Elly: My True Story Of The Holocaust
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At just 15, her mother, and brother were taken from their Romanian town to the Auschwitz-II/Birkenau concentration camp. When they arrived at Auschwitz, a soldier waved Elly to the right; her mother and brother to the left. She never saw her family alive again. Thanks to a series of miracles, Elly survived the Holocaust. Today she is dedicated to keeping alive the stories of those who did not. Elly appeared on CBS's 60 Minutes for her involvement in bringing an important lawsuit against Volkswagen, whose German factory used her and other Jews as slave laborers.
gave us twenty dollars, a loaf of bread, a container of milk, a bag of potatoes, and dinner in their home for three days. And he arranged for us to sleep nearby. We arrived on a Thursday. On Sunday, with two subway tokens and a piece of bread, I was sent to work in a factory. Using a sewing machine, I put together zip-out linings. The dust irritated the constant cough I had contracted in December 1944 when working as slave in Germany. It was like whooping cough; I choked and could not breathe.
COLLEGE In my youth, I had no chance for a higher education. When the opportunity finally came in America, I registered for college. My English wasn’t the best, and my pronunciation was a disaster. In my first year, I had to repeat English class. For those of us born in foreign lands, it takes tremendous effort to learn how to speak and write English. In English, you do not read every letter and sometimes you pronounce them in different ways. But I had learned; I was in college. Often I asked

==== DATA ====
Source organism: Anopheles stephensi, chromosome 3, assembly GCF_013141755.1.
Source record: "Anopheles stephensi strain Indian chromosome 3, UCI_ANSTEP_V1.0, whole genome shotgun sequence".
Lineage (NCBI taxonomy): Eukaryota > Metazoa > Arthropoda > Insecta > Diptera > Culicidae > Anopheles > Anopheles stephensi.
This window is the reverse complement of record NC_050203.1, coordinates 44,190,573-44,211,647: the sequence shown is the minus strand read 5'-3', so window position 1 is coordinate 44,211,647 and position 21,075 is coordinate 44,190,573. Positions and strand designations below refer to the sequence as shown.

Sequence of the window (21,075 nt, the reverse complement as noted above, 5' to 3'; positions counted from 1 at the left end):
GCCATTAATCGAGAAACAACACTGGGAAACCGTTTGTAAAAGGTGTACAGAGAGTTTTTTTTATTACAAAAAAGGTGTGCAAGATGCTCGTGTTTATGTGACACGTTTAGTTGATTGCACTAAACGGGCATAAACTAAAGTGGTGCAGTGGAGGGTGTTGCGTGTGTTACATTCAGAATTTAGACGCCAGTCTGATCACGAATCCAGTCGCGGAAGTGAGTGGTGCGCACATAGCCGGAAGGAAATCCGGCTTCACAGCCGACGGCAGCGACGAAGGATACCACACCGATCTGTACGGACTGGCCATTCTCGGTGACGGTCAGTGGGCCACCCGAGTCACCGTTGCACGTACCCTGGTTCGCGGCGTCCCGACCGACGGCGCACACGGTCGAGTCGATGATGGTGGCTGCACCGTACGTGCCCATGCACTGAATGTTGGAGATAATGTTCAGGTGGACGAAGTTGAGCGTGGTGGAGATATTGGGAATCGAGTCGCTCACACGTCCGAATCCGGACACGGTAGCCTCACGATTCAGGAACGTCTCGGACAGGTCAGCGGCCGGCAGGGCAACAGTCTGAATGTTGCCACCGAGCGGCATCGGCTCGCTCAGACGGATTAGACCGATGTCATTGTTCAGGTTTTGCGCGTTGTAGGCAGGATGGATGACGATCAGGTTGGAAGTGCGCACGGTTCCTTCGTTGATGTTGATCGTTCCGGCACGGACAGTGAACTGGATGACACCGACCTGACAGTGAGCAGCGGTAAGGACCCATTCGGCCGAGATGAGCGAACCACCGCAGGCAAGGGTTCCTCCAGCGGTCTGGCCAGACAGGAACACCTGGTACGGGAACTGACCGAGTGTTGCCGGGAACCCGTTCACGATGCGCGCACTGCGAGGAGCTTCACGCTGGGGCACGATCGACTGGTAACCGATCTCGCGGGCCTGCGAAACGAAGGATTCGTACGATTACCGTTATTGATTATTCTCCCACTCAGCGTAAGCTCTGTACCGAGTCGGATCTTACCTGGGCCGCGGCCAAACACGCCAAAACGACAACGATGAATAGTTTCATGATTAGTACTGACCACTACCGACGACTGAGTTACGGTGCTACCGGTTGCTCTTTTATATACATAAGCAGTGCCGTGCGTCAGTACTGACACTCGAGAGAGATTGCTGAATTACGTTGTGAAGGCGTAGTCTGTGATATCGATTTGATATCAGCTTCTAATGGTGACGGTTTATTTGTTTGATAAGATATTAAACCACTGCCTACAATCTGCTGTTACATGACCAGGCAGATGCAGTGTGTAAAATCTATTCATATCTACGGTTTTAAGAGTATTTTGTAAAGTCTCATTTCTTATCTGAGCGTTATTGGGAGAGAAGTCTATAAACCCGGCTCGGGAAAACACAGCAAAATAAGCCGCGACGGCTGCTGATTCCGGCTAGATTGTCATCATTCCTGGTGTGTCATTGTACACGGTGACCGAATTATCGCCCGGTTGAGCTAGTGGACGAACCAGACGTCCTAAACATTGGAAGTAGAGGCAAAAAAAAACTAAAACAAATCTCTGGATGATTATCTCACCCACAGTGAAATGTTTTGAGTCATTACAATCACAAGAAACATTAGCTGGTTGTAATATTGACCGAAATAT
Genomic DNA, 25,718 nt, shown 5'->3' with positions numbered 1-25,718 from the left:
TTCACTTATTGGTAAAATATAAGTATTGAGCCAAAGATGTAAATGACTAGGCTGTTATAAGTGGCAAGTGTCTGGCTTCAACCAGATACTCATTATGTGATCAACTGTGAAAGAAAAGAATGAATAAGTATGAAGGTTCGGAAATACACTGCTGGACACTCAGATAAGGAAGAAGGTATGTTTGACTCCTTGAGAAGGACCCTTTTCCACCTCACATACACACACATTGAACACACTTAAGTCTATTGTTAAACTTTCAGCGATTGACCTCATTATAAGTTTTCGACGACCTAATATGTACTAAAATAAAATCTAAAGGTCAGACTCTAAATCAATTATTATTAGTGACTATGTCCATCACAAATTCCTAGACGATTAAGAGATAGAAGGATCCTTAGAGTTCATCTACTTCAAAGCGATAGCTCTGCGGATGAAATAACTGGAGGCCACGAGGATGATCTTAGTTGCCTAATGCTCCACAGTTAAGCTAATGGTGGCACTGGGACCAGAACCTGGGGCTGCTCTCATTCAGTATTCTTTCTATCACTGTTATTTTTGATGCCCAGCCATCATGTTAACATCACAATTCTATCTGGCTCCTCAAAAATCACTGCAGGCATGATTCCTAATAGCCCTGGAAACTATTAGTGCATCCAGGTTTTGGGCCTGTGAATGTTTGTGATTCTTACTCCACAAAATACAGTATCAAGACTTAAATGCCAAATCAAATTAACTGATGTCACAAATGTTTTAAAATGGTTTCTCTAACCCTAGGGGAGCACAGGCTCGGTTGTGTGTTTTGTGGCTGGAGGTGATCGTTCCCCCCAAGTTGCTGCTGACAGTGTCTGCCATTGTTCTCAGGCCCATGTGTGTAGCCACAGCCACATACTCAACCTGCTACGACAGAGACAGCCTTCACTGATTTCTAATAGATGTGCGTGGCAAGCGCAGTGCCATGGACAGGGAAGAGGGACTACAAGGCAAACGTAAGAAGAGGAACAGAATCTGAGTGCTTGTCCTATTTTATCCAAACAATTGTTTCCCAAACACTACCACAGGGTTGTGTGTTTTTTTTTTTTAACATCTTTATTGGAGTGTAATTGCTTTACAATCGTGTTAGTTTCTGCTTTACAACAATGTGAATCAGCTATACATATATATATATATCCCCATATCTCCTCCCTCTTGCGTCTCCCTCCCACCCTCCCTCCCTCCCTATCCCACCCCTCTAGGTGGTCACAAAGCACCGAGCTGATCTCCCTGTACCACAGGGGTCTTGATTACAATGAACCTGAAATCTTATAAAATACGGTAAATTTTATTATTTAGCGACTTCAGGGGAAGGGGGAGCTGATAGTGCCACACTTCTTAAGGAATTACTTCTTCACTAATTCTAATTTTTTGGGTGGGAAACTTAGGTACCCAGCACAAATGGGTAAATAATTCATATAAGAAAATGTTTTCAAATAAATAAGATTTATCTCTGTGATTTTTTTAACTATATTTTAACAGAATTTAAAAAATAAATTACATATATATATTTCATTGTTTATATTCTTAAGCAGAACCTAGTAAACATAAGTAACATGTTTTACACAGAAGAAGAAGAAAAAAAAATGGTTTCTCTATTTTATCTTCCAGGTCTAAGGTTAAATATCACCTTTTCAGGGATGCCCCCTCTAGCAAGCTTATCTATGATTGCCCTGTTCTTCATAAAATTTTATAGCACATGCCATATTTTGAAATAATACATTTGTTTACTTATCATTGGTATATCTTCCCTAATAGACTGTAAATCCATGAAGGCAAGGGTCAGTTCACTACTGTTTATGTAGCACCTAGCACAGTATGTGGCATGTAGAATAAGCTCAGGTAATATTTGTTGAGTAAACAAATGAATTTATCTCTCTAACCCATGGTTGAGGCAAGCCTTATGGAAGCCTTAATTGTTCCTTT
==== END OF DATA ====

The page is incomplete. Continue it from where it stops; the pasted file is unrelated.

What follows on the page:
whom to talk and study together. Sometimes I invited a group of girls for coffee. I wished to be young; to have common ground with them for conversations; to laugh and to be a teenager. But I missed those years and had grown old at an early age. My youth was taken away from me. Because of my other responsibilities, I had to study beginning at ten every evening until two or three in the morning. English, chemistry, and algebra were difficult, but I liked math, especially the Roman numerals, to
building. Our escorts screamed, “Go inside! Fast!” We entered a large hall with benches around the wall and numbered hooks. On the wall were signs written in German and in Hungarian: “Tie your shoes together.” “Remember your hook number, to find your clothes quickly.” How organized the Germans were. What a lie it was. We did not know. None of us got our clothes back. Our folded clothes were sent to German citizens as bonuses. Screaming soldiers watched us undress. Our heads were shaved. In the
rotating tray attached to the table. The finished objects were hooked on the assembly chain, which rolled into the dryer room. We worked in two groups, either for twelve hours during the day or for twelve hours at night. I worked the nights. My arms and back hurt. In front of us was a large fan. Above was a grate where people walked. We were given a mask, working gloves, a short jacket, and two cups of skimmed milk. By October 1944, my mouth was bleeding from the paint fumes. Blood leaked on my